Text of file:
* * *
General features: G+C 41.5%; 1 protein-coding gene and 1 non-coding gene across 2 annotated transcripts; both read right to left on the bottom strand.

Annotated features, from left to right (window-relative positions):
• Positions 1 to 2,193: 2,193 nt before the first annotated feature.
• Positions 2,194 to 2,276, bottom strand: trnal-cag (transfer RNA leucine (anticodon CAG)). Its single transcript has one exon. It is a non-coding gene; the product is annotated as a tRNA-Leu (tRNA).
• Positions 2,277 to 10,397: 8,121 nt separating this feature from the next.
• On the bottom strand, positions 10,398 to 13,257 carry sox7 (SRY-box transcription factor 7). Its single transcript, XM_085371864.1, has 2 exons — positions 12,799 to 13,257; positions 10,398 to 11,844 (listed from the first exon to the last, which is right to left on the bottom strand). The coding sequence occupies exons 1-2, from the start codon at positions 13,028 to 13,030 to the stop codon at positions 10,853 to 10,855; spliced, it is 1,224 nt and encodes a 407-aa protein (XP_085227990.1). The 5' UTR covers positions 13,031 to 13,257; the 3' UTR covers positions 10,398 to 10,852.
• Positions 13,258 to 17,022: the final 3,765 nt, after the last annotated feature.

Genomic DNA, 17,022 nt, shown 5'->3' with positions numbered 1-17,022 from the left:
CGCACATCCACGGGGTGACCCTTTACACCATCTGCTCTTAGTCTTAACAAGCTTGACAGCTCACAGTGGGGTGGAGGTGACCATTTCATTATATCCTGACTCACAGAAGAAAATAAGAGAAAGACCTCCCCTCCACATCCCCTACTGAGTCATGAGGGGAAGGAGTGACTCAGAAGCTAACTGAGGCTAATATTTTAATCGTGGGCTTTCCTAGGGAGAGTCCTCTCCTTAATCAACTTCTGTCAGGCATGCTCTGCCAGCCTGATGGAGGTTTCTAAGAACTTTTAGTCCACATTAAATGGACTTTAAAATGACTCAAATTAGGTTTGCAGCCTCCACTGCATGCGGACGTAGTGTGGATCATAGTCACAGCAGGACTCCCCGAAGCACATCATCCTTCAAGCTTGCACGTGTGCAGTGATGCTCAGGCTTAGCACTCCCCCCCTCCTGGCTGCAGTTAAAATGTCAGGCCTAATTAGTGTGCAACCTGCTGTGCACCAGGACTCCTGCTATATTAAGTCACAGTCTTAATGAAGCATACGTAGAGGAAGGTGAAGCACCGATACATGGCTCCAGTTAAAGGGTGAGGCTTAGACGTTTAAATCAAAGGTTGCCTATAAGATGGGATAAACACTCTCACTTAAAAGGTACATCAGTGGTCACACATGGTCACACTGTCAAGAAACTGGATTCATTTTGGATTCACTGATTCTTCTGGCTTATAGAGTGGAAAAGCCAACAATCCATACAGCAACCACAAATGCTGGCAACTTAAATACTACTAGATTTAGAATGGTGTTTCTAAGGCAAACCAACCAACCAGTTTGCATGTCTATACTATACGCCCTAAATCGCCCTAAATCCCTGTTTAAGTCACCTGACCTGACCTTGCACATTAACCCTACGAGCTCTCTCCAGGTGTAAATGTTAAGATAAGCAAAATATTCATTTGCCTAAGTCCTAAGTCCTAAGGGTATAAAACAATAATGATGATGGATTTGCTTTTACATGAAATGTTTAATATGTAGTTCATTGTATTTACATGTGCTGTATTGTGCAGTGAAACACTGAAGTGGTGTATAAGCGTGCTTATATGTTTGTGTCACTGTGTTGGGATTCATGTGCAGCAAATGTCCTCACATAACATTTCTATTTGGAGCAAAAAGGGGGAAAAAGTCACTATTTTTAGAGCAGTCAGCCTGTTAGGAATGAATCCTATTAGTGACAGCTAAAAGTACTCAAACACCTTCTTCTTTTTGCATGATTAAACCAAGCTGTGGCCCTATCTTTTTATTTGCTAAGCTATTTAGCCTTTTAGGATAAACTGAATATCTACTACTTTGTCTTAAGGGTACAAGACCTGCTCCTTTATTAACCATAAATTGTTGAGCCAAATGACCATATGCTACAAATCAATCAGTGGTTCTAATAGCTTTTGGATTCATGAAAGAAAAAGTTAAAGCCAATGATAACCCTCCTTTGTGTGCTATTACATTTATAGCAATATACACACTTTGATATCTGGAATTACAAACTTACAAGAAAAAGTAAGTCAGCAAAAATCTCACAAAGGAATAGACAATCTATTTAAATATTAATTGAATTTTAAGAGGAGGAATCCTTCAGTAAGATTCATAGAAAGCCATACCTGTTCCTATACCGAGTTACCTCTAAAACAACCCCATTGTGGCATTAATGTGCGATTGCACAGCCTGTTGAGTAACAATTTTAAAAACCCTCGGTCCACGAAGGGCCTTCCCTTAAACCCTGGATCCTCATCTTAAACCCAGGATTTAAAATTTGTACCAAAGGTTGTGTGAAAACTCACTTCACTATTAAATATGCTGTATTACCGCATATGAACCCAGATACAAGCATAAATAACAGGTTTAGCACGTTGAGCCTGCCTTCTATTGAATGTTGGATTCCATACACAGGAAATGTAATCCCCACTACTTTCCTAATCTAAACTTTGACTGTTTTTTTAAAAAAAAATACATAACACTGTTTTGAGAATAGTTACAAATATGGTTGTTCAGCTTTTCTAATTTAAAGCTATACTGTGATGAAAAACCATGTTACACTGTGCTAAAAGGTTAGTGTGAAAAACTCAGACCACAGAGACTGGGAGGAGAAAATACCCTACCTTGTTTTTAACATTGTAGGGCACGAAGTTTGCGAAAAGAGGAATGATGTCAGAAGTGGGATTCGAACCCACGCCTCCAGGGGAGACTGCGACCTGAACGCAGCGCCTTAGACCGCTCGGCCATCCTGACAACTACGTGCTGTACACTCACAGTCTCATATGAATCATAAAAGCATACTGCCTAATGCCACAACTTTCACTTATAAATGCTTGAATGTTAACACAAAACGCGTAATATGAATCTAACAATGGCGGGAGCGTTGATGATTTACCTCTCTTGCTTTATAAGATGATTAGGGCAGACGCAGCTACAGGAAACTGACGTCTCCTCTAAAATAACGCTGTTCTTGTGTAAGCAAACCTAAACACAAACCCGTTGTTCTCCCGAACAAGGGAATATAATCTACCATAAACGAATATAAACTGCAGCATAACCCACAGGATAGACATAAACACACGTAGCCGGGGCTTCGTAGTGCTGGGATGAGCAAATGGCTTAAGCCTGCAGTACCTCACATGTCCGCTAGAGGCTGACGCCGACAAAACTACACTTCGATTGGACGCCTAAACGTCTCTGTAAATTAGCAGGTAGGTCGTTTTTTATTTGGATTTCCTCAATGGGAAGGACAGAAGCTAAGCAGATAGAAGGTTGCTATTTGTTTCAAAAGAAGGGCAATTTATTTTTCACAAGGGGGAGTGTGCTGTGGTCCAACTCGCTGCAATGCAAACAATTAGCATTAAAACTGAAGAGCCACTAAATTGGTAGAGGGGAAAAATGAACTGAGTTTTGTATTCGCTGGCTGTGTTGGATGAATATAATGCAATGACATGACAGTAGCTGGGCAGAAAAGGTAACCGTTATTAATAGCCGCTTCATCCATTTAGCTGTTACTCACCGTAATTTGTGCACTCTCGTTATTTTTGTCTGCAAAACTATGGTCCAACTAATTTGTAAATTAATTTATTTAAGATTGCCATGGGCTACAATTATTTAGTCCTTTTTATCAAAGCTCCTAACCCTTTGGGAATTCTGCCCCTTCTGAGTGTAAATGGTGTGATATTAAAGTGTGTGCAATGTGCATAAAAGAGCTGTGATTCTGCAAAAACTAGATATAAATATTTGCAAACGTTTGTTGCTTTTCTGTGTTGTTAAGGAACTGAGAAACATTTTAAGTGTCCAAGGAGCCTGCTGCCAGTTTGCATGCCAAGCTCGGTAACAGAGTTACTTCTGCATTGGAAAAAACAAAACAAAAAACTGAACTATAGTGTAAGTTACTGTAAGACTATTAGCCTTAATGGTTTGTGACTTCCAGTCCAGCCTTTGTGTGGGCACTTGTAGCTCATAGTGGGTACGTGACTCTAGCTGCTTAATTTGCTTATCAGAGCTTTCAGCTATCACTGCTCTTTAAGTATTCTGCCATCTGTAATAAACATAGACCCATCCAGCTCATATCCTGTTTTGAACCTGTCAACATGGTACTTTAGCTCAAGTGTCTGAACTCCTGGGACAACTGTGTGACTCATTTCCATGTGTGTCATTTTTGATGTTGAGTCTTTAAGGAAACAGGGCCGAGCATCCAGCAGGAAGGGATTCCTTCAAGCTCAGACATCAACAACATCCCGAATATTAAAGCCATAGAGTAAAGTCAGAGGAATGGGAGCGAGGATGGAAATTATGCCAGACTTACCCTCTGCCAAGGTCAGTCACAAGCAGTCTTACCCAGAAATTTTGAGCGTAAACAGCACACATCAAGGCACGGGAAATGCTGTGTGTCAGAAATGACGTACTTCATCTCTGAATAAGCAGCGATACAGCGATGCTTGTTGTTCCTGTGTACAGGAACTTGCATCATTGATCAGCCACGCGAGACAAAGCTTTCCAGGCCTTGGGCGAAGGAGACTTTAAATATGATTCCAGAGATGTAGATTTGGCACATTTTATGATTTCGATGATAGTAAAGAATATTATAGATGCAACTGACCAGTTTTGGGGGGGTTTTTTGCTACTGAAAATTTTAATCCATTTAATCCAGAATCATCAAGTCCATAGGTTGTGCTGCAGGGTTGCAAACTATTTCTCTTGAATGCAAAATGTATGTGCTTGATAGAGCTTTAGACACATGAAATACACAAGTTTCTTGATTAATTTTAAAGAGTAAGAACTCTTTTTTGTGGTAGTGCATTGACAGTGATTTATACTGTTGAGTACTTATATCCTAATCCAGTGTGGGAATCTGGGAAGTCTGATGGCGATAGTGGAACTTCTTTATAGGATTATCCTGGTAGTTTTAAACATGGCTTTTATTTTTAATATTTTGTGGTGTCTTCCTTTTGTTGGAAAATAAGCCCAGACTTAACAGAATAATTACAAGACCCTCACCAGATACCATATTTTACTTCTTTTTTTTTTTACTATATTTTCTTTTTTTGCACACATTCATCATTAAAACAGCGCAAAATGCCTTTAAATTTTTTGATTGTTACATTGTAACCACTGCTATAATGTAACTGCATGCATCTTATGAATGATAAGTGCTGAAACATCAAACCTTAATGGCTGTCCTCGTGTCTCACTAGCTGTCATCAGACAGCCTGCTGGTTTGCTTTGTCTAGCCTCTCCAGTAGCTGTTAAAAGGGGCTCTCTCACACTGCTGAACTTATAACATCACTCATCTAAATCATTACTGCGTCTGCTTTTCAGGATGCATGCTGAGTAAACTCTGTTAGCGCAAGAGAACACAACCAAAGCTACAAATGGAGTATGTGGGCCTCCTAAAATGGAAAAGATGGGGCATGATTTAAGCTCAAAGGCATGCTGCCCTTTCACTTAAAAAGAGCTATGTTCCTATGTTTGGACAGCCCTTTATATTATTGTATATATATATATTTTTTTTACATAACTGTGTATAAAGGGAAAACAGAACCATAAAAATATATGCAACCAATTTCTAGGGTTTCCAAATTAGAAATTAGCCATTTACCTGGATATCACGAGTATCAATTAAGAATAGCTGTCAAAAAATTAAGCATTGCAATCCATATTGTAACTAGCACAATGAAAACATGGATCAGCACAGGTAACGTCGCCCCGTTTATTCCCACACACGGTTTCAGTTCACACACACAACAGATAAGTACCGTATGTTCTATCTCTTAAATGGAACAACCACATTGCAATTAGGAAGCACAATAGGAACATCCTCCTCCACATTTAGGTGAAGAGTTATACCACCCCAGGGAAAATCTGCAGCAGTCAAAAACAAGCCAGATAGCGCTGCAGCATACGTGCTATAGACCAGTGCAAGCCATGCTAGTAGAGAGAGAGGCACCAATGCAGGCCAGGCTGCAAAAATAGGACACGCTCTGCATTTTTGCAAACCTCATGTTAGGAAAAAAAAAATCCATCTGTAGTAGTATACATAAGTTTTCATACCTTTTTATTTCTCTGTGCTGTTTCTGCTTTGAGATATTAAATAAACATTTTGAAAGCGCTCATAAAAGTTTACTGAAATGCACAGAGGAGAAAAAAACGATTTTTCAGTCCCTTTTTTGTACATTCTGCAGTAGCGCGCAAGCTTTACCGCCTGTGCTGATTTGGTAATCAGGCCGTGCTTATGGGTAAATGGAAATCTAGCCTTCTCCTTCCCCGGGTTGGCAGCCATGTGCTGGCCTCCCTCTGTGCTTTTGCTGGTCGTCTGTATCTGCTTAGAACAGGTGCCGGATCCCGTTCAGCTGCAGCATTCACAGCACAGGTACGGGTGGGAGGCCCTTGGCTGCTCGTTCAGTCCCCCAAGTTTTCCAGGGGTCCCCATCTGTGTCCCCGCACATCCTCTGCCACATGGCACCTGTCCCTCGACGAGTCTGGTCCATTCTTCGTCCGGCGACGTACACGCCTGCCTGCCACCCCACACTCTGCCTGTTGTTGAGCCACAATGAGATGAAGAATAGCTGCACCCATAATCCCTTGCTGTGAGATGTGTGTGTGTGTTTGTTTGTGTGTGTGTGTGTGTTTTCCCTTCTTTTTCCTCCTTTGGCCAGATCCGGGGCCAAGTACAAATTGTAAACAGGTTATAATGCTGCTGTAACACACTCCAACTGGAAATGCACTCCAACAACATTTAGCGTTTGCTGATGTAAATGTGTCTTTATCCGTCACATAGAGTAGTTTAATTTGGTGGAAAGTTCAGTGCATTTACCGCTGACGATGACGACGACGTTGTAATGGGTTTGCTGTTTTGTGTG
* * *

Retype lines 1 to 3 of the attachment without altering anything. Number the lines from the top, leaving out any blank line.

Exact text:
General features: G+C 41.5%; 1 protein-coding gene and 1 non-coding gene across 2 annotated transcripts; both read right to left on the bottom strand.

Annotated features, from left to right (window-relative positions):
• Positions 1 to 2,193: 2,193 nt before the first annotated feature.